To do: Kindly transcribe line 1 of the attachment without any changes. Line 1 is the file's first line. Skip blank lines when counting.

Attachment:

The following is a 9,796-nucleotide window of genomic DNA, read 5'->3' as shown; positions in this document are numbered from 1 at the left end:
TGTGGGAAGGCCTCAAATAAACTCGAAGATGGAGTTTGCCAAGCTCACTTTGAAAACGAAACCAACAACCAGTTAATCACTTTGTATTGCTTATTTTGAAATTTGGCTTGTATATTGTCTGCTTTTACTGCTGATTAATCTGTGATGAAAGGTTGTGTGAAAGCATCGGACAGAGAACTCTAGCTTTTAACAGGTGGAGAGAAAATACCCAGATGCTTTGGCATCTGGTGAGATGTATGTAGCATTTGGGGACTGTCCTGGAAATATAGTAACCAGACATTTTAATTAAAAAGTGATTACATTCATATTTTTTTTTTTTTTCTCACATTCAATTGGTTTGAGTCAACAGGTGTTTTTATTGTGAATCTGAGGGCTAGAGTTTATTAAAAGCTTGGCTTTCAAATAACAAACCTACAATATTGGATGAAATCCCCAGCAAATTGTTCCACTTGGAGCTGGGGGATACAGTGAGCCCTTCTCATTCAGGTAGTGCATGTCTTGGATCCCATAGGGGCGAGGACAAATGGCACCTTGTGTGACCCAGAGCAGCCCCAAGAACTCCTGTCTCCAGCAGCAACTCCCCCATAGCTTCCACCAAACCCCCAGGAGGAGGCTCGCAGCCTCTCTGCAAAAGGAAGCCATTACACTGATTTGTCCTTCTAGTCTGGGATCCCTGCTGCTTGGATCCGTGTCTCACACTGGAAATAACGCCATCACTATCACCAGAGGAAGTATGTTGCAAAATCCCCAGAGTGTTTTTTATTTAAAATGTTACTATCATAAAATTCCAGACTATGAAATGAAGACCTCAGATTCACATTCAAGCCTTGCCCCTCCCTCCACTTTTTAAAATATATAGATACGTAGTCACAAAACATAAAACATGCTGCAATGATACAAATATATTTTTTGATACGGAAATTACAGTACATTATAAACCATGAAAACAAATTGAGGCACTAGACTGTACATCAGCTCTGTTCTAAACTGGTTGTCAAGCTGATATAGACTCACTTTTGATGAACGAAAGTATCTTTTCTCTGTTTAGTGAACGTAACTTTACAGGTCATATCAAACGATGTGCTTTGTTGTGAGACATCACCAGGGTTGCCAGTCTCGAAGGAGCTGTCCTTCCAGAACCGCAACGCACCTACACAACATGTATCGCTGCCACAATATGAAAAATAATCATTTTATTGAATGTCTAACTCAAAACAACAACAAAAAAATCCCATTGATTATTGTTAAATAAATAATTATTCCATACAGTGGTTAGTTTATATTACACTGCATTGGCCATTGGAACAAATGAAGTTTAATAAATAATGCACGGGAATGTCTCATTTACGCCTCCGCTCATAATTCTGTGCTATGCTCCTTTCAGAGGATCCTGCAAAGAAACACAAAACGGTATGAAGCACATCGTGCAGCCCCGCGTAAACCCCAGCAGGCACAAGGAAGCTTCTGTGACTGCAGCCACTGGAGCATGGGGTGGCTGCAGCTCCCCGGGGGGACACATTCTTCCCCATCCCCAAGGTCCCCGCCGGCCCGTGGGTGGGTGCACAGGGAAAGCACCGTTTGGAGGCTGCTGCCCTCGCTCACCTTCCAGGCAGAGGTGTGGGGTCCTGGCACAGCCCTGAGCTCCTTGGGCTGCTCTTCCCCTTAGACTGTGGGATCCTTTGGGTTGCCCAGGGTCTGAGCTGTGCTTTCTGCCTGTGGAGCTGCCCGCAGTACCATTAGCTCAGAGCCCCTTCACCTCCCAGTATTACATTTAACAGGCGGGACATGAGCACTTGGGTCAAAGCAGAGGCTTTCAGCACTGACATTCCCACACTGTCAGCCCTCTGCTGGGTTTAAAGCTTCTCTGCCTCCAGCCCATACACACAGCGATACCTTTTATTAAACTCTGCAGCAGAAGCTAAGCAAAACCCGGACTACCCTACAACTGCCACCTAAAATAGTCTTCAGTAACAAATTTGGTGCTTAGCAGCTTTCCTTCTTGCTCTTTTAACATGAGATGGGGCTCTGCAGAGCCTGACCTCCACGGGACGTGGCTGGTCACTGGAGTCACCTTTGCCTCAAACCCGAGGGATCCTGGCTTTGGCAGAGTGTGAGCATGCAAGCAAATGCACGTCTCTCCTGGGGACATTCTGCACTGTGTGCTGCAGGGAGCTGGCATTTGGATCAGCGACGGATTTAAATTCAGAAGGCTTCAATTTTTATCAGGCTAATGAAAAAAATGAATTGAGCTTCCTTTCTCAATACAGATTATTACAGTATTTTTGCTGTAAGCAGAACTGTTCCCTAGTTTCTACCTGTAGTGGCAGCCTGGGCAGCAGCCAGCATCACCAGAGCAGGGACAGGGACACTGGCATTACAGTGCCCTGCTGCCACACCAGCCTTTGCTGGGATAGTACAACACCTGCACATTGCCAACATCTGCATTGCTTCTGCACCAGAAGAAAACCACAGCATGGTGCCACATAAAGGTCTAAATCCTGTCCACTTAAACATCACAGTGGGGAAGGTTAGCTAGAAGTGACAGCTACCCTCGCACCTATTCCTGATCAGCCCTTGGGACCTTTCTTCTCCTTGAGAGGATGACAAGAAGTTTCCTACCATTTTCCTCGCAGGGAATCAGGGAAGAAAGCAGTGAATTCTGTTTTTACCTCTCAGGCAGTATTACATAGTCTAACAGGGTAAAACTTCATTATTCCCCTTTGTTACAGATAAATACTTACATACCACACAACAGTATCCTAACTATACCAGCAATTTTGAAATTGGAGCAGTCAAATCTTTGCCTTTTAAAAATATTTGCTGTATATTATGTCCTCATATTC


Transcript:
The following is a 9,796-nucleotide window of genomic DNA, read 5'->3' as shown; positions in this document are numbered from 1 at the left end: